Denominations

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A Denomination means a subset of a larger group, usually pertaining to religion. Denominations came about when differences of belief and/or practice caused fractures in any church.

Martin Luther, for example, after studying the Bible, interpreted the practices and doctrines of the Roman Catholic Church of his day as inconsistent with God's Word. After being excommunicated, he continued to teach those who agreed with his views, and a new denomination came about based upon his interpretation of the Bible.

Those who belong to an older denomination may say that the newer, "daughter" denominations are sheep that have gone astray. Followers of the new denominations may say that the old church got away from the truth and relied more on tradition. Different denominations are usually the product of different interpretations, although disputes over leadership, finances, and other issues have also led to formal separation.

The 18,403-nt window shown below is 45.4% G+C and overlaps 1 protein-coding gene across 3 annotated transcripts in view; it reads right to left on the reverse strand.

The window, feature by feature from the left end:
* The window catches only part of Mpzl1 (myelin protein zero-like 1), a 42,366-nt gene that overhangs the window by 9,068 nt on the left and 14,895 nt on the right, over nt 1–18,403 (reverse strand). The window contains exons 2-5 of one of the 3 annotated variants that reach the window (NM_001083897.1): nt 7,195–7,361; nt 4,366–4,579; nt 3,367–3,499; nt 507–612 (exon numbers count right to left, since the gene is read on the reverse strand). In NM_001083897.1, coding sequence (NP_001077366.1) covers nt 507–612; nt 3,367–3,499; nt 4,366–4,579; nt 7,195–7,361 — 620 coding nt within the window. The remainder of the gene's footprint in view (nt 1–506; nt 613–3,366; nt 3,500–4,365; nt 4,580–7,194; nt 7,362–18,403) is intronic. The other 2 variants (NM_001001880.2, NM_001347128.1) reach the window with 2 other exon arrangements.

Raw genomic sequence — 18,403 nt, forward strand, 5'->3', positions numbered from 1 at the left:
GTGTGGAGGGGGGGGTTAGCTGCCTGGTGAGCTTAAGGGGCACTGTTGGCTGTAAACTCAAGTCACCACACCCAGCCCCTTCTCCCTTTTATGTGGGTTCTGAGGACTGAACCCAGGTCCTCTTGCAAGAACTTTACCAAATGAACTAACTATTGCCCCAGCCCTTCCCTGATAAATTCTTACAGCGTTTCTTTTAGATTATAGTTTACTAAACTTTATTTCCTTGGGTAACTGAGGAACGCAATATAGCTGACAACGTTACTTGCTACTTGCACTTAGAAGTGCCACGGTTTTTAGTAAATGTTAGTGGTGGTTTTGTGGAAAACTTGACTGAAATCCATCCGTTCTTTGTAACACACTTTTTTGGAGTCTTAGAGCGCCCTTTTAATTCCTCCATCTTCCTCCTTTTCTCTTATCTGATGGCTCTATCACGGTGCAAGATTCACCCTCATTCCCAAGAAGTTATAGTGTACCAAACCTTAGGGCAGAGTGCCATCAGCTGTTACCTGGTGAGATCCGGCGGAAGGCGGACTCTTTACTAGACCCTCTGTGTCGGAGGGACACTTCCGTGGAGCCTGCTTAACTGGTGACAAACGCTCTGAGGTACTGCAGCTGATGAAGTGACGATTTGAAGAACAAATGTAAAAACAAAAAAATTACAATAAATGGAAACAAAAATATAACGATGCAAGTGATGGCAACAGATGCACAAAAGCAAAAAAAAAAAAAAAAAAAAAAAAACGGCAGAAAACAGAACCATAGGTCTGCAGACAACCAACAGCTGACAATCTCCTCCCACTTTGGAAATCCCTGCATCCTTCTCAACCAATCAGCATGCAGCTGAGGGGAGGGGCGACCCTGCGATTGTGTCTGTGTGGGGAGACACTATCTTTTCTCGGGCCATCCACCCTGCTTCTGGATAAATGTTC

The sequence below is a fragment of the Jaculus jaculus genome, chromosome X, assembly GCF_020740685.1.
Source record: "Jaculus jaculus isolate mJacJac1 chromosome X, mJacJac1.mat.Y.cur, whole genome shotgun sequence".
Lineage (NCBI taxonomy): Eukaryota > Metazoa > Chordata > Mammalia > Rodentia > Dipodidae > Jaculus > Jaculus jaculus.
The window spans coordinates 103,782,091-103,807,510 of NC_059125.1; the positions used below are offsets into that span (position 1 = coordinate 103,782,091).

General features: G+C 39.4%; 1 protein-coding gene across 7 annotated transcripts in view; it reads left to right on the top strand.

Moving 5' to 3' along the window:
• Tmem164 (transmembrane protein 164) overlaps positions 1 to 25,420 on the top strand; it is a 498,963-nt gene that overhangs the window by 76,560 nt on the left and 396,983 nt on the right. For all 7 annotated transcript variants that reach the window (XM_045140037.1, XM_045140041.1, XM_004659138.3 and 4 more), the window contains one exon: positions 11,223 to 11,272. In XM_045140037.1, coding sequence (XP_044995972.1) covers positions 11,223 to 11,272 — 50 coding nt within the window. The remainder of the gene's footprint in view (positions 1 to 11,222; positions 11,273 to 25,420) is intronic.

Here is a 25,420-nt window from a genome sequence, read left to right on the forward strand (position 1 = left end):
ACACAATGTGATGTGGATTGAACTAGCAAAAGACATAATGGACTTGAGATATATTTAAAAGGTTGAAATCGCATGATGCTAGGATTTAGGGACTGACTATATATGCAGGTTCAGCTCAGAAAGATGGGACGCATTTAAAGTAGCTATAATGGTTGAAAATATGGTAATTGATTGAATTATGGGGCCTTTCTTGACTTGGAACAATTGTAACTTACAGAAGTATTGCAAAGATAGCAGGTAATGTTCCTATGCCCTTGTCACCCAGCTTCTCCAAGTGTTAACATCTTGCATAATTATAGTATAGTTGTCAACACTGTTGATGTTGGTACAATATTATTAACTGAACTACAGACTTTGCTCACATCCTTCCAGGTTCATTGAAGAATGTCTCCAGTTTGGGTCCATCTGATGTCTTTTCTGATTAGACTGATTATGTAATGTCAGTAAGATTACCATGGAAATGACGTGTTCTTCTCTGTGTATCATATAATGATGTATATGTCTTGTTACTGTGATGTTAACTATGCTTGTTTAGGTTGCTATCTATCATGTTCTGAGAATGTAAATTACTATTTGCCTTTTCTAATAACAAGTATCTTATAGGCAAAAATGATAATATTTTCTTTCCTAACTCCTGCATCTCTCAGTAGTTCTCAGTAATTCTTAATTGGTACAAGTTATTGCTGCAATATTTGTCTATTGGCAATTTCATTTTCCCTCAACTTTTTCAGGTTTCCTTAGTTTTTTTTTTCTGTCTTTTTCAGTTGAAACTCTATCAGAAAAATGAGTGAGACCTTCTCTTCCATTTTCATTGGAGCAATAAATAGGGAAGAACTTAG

Cults are said to arise when people take scripture out of context, add to it, or claim personal revelations or insights that cast the meaning of scripture in a new light. There is, however, no single definition of a religious "cult" that marks it as different from an ordinary denomination. All religions have differing denominations. The freedom of each person to think what he believes to be true has always led to disputes and, often, to separate denominations.

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